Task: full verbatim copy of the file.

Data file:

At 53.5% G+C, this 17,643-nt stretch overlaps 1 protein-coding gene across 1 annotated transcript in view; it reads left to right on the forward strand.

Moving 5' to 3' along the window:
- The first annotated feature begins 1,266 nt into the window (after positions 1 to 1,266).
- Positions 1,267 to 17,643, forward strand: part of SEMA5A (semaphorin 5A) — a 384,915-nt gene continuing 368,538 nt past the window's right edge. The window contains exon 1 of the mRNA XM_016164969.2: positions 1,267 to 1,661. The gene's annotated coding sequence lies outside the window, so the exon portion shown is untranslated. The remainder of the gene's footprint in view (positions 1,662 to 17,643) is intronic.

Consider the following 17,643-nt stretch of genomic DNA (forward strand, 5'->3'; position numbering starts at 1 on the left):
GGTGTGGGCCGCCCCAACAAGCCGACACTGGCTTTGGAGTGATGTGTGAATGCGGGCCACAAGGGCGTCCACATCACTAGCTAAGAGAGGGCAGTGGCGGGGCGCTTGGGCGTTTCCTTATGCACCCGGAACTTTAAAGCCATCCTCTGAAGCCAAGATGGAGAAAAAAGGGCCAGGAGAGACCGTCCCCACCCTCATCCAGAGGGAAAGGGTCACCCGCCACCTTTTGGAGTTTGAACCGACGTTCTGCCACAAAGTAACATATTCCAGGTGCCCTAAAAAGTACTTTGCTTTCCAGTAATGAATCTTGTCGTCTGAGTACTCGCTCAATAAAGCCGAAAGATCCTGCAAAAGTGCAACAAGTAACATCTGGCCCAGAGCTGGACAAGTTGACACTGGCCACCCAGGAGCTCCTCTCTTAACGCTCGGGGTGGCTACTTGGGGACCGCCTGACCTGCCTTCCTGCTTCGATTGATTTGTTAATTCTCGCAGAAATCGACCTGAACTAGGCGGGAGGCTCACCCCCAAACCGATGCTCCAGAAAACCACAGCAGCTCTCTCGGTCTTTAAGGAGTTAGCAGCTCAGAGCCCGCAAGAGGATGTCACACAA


At 53.5% G+C, this 17,643-nt stretch overlaps 1 protein-coding gene across 1 annotated transcript in view; it reads left to right on the forward strand.

Moving 5' to 3' along the window:
- The first annotated feature begins 1,266 nt into the window (after positions 1 to 1,266).
- Positions 1,267 to 17,643, forward strand: part of SEMA5A (semaphorin 5A) — a 384,915-nt gene continuing 368,538 nt past the window's right edge. The window contains exon 1 of the mRNA XM_016164969.2: positions 1,267 to 1,661. The gene's annotated coding sequence lies outside the window, so the exon portion shown is untranslated. The remainder of the gene's footprint in view (positions 1,662 to 17,643) is intronic.

Consider the following 17,643-nt stretch of genomic DNA (forward strand, 5'->3'; position numbering starts at 1 on the left):
GGTGTGGGCCGCCCCAACAAGCCGACACTGGCTTTGGAGTGATGTGTGAATGCGGGCCACAAGGGCGTCCACATCACTAGCTAAGAGAGGGCAGTGGCGGGGCGCTTGGGCGTTTCCTTATGCACCCGGAACTTTAAAGCCATCCTCTGAAGCCAAGATGGAGAAAAAAGGGCCAGGAGAGACCGTCCCCACCCTCATCCAGAGGGAAAGGGTCACCCGCCACCTTTTGGAGTTTGAACCGACGTTCTGCCACAAAGTAACATATTCCAGGTGCCCTAAAAAGTACTTTGCTTTCCAGTAATGAATCTTGTCGTCTGAGTACTCGCTCAATAAAGCCGAAAGATCCTGCAAAAGTGCAACAAGTAACATCTGGCCCAGAGCTGGACAAGTTGACACTGGCCACCCAGGAGCTCCTCTCTTAACGCTCGGGGTGGCTACTTGGGGACCGCCTGACCTGCCTTCCTGCTTCGATTGATTTGTTAATTCTCGCAGAAATCGACCTGAACTAGGCGGGAGGCTCACCCCCAAACCGATGCTCCAGAAAACCACAGCAGCTCTCTCGGTCTTTAAGGAGTTAGCAGCTCAGAGCCCGCAAGAGGATGTCACACAA